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Hearing Loss News

The staff of Clear Hearing keeps up to date on important news and research regarding hearing loss. Here are a few articles we recommend:


Teenagers and Hearing Loss Los Angeles Times 8/18/10

Teenagers aren't necessarily tuning out adults, they simply might not be able to hear them. The proportion of teens in the United States with slight hearing loss has increased 30% in the last 15 years, and the number with mild or worse hearing loss has increased 77%, researchers said Tuesday.


One in every five teens now has at least a slight hearing loss, which can affect learning, speech perception, social skills development and self-image; one in every 20 has a more severe loss. The authors of the report in the Journal of the American Medical Association eliminated ear infections and exposure to loud noises in the environment as causes for the hearing loss, but could not identify a specific cause.


A recent Australian study, however, found a 70% increased risk of hearing loss associated with the use of headphones to listen to portable music, and many experts suspect they are the primary cause of hearing loss in teens. "Personal stereos are the most important change in the culture in the last 15 to 20 years," said Dr. Tommie Robinson Jr., president of the American Speech-Language-Hearing Association. "Everybody has their own little device now, and how many times have you passed somebody and could hear their music?"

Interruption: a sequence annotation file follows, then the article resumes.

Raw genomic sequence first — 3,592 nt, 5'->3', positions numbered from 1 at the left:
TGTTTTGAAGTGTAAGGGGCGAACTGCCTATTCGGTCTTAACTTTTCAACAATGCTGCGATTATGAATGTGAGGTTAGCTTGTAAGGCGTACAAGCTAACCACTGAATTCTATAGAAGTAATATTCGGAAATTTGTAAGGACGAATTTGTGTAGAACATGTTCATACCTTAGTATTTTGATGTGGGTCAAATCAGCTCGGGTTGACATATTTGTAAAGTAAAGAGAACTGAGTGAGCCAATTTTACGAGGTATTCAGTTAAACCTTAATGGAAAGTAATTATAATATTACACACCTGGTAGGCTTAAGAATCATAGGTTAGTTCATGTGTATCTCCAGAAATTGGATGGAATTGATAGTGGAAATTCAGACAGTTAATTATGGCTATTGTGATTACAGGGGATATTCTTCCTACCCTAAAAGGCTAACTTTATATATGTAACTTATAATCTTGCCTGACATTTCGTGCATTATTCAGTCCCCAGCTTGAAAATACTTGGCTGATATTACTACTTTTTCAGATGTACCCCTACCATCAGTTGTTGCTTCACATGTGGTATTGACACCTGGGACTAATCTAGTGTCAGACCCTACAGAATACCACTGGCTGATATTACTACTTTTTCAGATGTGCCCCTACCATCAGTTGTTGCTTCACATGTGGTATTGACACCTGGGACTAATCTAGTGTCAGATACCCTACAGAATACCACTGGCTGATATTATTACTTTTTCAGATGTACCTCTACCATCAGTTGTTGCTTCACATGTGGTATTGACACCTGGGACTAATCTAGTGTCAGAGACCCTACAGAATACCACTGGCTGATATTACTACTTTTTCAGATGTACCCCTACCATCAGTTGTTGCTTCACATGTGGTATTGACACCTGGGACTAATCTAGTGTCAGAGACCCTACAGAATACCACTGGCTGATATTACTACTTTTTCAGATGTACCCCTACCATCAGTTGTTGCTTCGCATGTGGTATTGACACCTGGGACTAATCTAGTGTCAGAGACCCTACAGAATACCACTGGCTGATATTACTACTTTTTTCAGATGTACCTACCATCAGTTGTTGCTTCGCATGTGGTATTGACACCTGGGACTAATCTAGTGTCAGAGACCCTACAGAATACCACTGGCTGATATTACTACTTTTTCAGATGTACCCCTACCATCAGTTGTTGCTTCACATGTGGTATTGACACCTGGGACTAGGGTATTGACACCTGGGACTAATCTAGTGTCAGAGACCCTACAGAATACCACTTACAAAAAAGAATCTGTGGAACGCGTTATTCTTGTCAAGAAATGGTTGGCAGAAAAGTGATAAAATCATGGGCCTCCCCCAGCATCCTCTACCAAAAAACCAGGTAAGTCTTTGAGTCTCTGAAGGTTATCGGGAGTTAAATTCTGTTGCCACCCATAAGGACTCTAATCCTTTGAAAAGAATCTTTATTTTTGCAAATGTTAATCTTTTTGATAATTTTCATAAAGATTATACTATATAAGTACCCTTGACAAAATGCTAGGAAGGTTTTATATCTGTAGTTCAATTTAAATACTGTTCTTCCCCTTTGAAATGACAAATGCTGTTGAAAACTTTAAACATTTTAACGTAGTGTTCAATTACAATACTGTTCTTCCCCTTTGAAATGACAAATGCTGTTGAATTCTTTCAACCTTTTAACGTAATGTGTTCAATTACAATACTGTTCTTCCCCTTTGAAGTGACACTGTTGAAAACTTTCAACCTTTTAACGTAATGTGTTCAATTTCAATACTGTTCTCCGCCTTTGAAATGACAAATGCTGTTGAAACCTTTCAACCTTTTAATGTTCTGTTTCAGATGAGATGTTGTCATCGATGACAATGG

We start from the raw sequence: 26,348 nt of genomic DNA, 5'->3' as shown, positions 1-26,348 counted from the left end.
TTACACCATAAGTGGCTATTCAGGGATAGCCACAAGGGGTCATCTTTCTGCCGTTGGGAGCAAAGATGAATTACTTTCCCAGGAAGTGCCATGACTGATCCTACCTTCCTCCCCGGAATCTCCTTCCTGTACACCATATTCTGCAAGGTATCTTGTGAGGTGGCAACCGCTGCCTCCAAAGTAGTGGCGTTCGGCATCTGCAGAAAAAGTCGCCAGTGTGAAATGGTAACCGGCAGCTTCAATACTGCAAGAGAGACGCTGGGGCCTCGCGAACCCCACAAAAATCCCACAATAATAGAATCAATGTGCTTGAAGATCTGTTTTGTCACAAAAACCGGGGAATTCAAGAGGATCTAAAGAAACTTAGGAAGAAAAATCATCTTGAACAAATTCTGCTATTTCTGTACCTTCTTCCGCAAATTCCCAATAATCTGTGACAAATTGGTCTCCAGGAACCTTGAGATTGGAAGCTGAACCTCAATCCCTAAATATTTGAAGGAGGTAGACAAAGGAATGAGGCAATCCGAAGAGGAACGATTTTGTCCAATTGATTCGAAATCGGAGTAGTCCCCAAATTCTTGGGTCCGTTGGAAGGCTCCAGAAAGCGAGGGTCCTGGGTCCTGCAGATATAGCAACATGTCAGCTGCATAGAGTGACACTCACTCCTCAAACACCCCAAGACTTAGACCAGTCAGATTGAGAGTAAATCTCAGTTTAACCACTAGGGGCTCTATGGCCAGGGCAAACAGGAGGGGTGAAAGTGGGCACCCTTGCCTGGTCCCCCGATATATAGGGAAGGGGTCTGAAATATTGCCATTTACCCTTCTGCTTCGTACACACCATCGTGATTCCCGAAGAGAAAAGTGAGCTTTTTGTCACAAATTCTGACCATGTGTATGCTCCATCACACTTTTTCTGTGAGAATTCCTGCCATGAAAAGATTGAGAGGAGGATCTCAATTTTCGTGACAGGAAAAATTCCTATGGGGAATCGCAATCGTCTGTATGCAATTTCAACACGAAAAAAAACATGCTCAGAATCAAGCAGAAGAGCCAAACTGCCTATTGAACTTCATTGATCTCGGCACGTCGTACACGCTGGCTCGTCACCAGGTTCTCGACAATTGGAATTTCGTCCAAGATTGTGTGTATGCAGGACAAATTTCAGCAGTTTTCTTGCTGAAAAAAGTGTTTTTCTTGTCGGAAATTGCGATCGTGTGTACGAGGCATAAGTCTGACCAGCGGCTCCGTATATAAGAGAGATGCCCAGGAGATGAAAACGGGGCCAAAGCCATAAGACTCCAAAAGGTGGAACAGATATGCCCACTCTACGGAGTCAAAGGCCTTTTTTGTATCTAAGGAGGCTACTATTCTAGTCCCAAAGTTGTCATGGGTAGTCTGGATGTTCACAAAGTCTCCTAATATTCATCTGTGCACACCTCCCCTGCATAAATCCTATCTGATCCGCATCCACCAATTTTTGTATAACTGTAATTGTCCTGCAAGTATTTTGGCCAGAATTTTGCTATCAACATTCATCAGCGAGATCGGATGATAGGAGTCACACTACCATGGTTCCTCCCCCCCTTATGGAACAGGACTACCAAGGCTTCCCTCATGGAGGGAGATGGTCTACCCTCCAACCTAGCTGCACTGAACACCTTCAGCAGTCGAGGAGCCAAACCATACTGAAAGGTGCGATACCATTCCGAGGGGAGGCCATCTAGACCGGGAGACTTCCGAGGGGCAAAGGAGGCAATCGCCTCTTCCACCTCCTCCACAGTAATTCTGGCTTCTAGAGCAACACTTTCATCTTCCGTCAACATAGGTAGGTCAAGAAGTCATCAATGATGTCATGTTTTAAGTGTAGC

Read the full article (pdf).


Protect Baby's Hearing New York Times 3/1/10

For football fans, the indelible image of last month’s Super Bowl might have been quarterback Drew Brees’s fourth-quarter touchdown pass that put the New Orleans Saints ahead for good. But for audiologists around the nation, the highlight came after the game — when Mr. Brees, in a shower of confetti, held aloft his 1-year-old son, Baylen.


After guiding the New Orleans Saints to Super Bowl glory, quarterback Drew Brees shared the moment with his son, Baylen, 1, who wore protective earmuffs. The boy was wearing what looked like the headphones worn by his father’s coaches on the sideline, but they were actually low-cost, low-tech earmuffs meant to protect his hearing from the stadium’s roar.


Specialists say such safeguards are critical for young ears in a deafening world. Hearing loss from exposure to loud noises is cumulative and irreversible; if such exposure starts in infancy, children can live “half their lives with hearing loss,” said Brian Fligor, director of diagnostic audiology at Children’s Hospital Boston.
Read the full article (pdf).

News Reporter
Grandpa and Boy